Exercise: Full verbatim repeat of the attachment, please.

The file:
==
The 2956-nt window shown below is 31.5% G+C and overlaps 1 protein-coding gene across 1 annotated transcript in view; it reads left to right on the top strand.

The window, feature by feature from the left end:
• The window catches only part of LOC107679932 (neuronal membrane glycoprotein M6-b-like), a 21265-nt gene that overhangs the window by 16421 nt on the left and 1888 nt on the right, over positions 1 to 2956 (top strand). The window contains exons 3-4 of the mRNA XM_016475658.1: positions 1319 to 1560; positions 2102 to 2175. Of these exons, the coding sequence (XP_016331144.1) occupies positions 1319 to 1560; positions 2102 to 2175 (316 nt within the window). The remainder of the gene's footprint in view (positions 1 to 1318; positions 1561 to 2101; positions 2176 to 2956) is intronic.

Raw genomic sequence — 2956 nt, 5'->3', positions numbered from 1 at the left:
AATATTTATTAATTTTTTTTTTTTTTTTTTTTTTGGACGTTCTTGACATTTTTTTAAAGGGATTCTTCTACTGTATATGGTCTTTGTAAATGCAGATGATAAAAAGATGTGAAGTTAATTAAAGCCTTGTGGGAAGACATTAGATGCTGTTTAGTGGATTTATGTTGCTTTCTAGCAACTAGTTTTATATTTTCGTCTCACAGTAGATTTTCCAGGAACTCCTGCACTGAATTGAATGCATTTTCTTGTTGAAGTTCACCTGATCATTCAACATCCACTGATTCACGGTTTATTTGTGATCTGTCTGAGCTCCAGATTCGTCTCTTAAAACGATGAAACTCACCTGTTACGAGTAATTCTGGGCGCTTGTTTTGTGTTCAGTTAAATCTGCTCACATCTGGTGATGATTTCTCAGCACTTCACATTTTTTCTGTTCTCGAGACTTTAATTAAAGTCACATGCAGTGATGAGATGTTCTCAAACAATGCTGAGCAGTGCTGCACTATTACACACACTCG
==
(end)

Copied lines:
The 2956-nt window shown below is 31.5% G+C and overlaps 1 protein-coding gene across 1 annotated transcript in view; it reads left to right on the top strand.

The window, feature by feature from the left end:
• The window catches only part of LOC107679932 (neuronal membrane glycoprotein M6-b-like), a 21265-nt gene that overhangs the window by 16421 nt on the left and 1888 nt on the right, over positions 1 to 2956 (top strand). The window contains exons 3-4 of the mRNA XM_016475658.1: positions 1319 to 1560; positions 2102 to 2175. Of these exons, the coding sequence (XP_016331144.1) occupies positions 1319 to 1560; positions 2102 to 2175 (316 nt within the window). The remainder of the gene's footprint in view (positions 1 to 1318; positions 1561 to 2101; positions 2176 to 2956) is intronic.

Raw genomic sequence — 2956 nt, 5'->3', positions numbered from 1 at the left:
AATATTTATTAATTTTTTTTTTTTTTTTTTTTTTGGACGTTCTTGACATTTTTTTAAAGGGATTCTTCTACTGTATATGGTCTTTGTAAATGCAGATGATAAAAAGATGTGAAGTTAATTAAAGCCTTGTGGGAAGACATTAGATGCTGTTTAGTGGATTTATGTTGCTTTCTAGCAACTAGTTTTATATTTTCGTCTCACAGTAGATTTTCCAGGAACTCCTGCACTGAATTGAATGCATTTTCTTGTTGAAGTTCACCTGATCATTCAACATCCACTGATTCACGGTTTATTTGTGATCTGTCTGAGCTCCAGATTCGTCTCTTAAAACGATGAAACTCACCTGTTACGAGTAATTCTGGGCGCTTGTTTTGTGTTCAGTTAAATCTGCTCACATCTGGTGATGATTTCTCAGCACTTCACATTTTTTCTGTTCTCGAGACTTTAATTAAAGTCACATGCAGTGATGAGATGTTCTCAAACAATGCTGAGCAGTGCTGCACTATTACACACACTCG